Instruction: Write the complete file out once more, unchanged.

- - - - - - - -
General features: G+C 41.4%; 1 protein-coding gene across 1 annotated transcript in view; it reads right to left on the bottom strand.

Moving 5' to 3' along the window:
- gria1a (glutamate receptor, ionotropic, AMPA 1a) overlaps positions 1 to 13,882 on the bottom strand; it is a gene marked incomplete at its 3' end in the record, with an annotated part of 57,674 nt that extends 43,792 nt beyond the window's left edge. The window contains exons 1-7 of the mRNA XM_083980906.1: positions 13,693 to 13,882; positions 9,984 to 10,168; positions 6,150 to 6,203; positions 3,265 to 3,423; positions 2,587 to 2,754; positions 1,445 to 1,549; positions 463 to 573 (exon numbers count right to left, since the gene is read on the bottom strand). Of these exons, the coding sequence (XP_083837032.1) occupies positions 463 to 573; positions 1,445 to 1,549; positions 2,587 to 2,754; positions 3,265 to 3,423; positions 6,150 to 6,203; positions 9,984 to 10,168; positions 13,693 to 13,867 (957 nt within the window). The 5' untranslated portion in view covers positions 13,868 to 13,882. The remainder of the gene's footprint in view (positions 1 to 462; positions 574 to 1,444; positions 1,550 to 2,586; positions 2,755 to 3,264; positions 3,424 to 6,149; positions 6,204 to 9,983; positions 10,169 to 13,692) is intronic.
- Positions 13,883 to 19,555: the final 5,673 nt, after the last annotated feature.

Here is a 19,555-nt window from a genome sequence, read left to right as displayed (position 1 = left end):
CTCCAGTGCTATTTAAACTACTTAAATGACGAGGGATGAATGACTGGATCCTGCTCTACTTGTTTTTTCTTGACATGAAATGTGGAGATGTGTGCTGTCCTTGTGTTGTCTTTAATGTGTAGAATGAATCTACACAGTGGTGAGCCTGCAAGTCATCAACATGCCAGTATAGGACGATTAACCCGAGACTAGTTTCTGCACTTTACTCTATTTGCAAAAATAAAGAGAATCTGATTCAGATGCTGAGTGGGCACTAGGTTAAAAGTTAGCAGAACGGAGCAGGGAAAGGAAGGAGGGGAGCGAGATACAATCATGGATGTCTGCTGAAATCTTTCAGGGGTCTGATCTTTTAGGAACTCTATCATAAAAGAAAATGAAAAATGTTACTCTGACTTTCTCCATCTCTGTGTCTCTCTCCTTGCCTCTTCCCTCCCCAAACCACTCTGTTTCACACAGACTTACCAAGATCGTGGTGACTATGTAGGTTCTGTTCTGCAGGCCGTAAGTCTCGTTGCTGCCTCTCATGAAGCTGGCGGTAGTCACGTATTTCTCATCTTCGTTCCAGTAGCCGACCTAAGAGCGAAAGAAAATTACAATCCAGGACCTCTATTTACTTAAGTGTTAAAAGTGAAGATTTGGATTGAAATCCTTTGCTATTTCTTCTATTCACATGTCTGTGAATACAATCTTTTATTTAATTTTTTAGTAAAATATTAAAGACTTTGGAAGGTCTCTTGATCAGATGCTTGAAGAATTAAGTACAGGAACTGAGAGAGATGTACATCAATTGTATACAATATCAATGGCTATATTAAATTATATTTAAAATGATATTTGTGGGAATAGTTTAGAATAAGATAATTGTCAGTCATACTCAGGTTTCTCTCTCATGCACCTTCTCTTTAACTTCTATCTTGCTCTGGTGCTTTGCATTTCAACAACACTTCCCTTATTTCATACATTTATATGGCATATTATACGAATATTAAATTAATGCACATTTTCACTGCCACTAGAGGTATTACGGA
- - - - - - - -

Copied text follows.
General features: G+C 41.4%; 1 protein-coding gene across 1 annotated transcript in view; it reads right to left on the bottom strand.

Moving 5' to 3' along the window:
- gria1a (glutamate receptor, ionotropic, AMPA 1a) overlaps positions 1 to 13,882 on the bottom strand; it is a gene marked incomplete at its 3' end in the record, with an annotated part of 57,674 nt that extends 43,792 nt beyond the window's left edge. The window contains exons 1-7 of the mRNA XM_083980906.1: positions 13,693 to 13,882; positions 9,984 to 10,168; positions 6,150 to 6,203; positions 3,265 to 3,423; positions 2,587 to 2,754; positions 1,445 to 1,549; positions 463 to 573 (exon numbers count right to left, since the gene is read on the bottom strand). Of these exons, the coding sequence (XP_083837032.1) occupies positions 463 to 573; positions 1,445 to 1,549; positions 2,587 to 2,754; positions 3,265 to 3,423; positions 6,150 to 6,203; positions 9,984 to 10,168; positions 13,693 to 13,867 (957 nt within the window). The 5' untranslated portion in view covers positions 13,868 to 13,882. The remainder of the gene's footprint in view (positions 1 to 462; positions 574 to 1,444; positions 1,550 to 2,586; positions 2,755 to 3,264; positions 3,424 to 6,149; positions 6,204 to 9,983; positions 10,169 to 13,692) is intronic.
- Positions 13,883 to 19,555: the final 5,673 nt, after the last annotated feature.

Here is a 19,555-nt window from a genome sequence, read left to right as displayed (position 1 = left end):
CTCCAGTGCTATTTAAACTACTTAAATGACGAGGGATGAATGACTGGATCCTGCTCTACTTGTTTTTTCTTGACATGAAATGTGGAGATGTGTGCTGTCCTTGTGTTGTCTTTAATGTGTAGAATGAATCTACACAGTGGTGAGCCTGCAAGTCATCAACATGCCAGTATAGGACGATTAACCCGAGACTAGTTTCTGCACTTTACTCTATTTGCAAAAATAAAGAGAATCTGATTCAGATGCTGAGTGGGCACTAGGTTAAAAGTTAGCAGAACGGAGCAGGGAAAGGAAGGAGGGGAGCGAGATACAATCATGGATGTCTGCTGAAATCTTTCAGGGGTCTGATCTTTTAGGAACTCTATCATAAAAGAAAATGAAAAATGTTACTCTGACTTTCTCCATCTCTGTGTCTCTCTCCTTGCCTCTTCCCTCCCCAAACCACTCTGTTTCACACAGACTTACCAAGATCGTGGTGACTATGTAGGTTCTGTTCTGCAGGCCGTAAGTCTCGTTGCTGCCTCTCATGAAGCTGGCGGTAGTCACGTATTTCTCATCTTCGTTCCAGTAGCCGACCTAAGAGCGAAAGAAAATTACAATCCAGGACCTCTATTTACTTAAGTGTTAAAAGTGAAGATTTGGATTGAAATCCTTTGCTATTTCTTCTATTCACATGTCTGTGAATACAATCTTTTATTTAATTTTTTAGTAAAATATTAAAGACTTTGGAAGGTCTCTTGATCAGATGCTTGAAGAATTAAGTACAGGAACTGAGAGAGATGTACATCAATTGTATACAATATCAATGGCTATATTAAATTATATTTAAAATGATATTTGTGGGAATAGTTTAGAATAAGATAATTGTCAGTCATACTCAGGTTTCTCTCTCATGCACCTTCTCTTTAACTTCTATCTTGCTCTGGTGCTTTGCATTTCAACAACACTTCCCTTATTTCATACATTTATATGGCATATTATACGAATATTAAATTAATGCACATTTTCACTGCCACTAGAGGTATTACGGA